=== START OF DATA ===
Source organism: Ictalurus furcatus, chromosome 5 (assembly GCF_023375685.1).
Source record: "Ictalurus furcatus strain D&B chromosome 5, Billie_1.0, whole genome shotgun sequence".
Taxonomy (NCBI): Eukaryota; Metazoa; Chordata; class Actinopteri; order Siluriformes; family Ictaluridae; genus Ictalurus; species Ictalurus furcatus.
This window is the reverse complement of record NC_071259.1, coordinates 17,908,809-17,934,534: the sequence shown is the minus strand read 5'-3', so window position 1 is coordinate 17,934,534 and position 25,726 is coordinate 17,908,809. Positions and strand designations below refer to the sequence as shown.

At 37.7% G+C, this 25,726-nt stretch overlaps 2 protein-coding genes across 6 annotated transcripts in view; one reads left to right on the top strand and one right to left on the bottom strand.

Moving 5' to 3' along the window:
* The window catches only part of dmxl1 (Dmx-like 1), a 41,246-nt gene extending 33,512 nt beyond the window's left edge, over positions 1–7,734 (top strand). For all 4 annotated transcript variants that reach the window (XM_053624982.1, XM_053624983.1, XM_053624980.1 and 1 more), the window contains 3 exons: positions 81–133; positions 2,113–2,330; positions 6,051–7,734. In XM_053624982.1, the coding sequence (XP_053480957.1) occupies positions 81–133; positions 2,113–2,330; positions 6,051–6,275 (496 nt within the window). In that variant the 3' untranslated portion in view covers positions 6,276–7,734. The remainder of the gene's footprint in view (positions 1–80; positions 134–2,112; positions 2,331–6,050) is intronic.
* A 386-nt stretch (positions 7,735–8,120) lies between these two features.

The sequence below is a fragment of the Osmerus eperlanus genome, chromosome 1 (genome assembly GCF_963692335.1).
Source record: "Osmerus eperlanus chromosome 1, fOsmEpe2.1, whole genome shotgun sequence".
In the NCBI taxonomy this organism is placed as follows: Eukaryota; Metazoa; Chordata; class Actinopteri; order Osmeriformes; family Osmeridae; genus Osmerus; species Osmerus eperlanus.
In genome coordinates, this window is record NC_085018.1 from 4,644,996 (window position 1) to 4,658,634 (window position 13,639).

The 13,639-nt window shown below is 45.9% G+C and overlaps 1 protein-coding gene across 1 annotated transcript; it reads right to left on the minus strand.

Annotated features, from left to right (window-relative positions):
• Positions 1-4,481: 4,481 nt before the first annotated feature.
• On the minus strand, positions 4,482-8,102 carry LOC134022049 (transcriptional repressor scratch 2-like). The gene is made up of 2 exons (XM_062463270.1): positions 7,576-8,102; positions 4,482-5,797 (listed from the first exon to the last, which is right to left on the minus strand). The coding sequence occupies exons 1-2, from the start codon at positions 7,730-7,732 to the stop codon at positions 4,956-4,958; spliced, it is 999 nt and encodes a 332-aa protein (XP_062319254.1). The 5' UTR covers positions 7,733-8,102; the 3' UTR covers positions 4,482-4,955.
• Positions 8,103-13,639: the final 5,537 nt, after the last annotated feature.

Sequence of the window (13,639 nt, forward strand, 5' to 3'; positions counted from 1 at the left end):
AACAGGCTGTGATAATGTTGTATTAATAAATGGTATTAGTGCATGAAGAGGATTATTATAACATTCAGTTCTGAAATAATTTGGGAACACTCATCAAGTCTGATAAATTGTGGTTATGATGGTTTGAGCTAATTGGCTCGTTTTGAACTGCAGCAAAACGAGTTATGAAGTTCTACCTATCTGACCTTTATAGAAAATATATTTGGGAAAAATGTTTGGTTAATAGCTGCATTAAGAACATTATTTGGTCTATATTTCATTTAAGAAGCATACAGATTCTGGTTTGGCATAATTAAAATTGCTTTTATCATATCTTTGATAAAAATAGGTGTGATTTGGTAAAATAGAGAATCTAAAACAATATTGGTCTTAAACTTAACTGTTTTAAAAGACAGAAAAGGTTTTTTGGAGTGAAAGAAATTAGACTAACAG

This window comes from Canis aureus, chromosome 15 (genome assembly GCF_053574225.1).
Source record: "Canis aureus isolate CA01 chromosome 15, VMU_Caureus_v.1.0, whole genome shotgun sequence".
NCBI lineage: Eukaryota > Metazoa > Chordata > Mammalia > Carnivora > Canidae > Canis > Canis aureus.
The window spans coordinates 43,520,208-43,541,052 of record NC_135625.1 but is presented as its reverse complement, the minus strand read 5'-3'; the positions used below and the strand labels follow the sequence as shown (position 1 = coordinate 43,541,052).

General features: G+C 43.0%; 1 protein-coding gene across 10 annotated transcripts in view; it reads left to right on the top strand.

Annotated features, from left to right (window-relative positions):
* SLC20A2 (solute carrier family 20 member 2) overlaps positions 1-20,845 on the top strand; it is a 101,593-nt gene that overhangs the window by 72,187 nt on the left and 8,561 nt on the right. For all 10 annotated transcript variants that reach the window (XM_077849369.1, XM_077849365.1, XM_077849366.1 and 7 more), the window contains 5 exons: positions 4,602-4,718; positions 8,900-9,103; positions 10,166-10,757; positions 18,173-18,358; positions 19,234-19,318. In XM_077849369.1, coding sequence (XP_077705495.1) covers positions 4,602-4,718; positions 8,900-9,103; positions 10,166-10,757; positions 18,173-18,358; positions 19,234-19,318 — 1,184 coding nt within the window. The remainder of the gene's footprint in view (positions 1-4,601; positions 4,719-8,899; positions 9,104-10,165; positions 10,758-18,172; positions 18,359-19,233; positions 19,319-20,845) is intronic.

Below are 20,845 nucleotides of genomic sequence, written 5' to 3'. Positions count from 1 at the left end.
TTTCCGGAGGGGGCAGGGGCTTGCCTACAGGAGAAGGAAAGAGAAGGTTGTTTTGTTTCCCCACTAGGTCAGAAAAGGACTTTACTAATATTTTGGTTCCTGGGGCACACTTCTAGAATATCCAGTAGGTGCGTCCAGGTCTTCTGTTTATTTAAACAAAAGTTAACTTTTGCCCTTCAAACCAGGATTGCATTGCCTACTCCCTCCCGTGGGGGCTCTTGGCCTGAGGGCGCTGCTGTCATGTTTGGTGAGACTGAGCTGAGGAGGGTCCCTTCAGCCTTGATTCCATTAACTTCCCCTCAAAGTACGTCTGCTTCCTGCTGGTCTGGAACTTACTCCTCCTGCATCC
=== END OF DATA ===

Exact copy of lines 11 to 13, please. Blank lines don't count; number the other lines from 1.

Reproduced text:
In the NCBI taxonomy this organism is placed as follows: Eukaryota; Metazoa; Chordata; class Actinopteri; order Osmeriformes; family Osmeridae; genus Osmerus; species Osmerus eperlanus.
In genome coordinates, this window is record NC_085018.1 from 4,644,996 (window position 1) to 4,658,634 (window position 13,639).

The 13,639-nt window shown below is 45.9% G+C and overlaps 1 protein-coding gene across 1 annotated transcript; it reads right to left on the minus strand.